Most of us repeat the patterns of our experienced holidays. You can call this your “holiday programming,” similar to a computer program. It is the hardware we bring to our holidays. Whether this programming is good or bad, we can hack it to improve it. When we think of hacking a computer, we think of stealing passwords. Hacking is also used as a shortcut to an upgrade. It is difficult to completely change our programming but we can upgrade our system.
My three tips are:
1. Share positive moments 2. Acceptance and Gratitude 3. Savor your time together.
When you implement these practices, observe your child and adjust the practice to your child’s unique personality. The way we understand a child is by watching them and paying attention to what they do, the activities that interest them, and observing how they engage with the world.
Here is an explanation of each Happy Holiday Hack. When using these practices, connect them to yourself and your special children.
1. Have fun.
Share positive emotions. The way to instantly create joy is to laugh together. Laughter has many positive benefits, which include improved health, emotional bonding, and stress relief. The biggest benefit of laughing is fun. The laughter must be genuine during a shared moment. Pay attention to what amuses you and your child, and go with it. Let yourself laugh together about big things, small things, anything. Do not limit yourself from laughing at the same thing over and over again. Young children love repetition.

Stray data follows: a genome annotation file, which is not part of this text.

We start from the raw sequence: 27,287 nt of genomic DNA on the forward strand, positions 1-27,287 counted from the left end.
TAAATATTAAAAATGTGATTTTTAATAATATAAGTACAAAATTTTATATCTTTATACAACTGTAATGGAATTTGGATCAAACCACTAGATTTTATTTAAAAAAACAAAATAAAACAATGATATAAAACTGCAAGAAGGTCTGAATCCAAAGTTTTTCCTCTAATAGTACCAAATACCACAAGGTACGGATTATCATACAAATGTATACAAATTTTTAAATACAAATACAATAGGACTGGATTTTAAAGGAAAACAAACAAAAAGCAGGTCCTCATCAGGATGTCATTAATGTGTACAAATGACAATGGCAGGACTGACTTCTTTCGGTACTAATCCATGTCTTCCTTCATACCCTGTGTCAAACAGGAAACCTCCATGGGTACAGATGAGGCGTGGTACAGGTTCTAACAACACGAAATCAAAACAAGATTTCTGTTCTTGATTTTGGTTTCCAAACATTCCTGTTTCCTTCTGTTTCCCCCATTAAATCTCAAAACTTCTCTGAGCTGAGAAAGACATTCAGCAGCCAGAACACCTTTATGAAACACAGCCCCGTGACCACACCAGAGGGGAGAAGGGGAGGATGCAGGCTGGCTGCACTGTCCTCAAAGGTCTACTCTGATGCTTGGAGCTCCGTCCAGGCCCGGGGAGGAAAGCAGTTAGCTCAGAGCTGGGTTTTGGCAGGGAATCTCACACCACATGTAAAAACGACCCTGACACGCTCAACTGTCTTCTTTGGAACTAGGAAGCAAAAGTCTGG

2. Don’t try to be perfect.
One way we try to be perfect is by comparing and despairing. Don’t compare yourself or your child to anyone. Let’s throw assessment out of the window for the holiday. Our hack for compare and despair is acceptance and gratitude. Gratitude has been researched to create the best and most lasting positive impact.
Gratitude is consistently associated with increased happiness. Be grateful that you have the opportunity to laugh together. Acceptance means there are no mistakes. Acceptance is being aware of our feelings without trying to change them. Like the line from the old blues song, “everything is either a lessin or a blessin.”
3. Savor this time together.
The way to savor something is to remember it. Share your memories out loud with your child. When you remember a positive event, you extend the lifespan of the positive emotion. Take photos—they are a great way to remember joyful moments. Take to your child about the joy the two of you experienced. By reminding a child of something they enjoyed, you encourage a positive self-image within them. You help them write their own positive story. You can reminisce about all of the good times spent together. Remember those times you laughed together, remember what you are grateful for, remember the fun.
We can choose practices that increase our happiness over the holiday. It is a joy to be with children. Cherish it. Be grateful and accepting. Savor every moment.
Use these holiday hacks to thrive during the holiday season with your family.
Miss Emmy from Flourishing Children and PS Family Network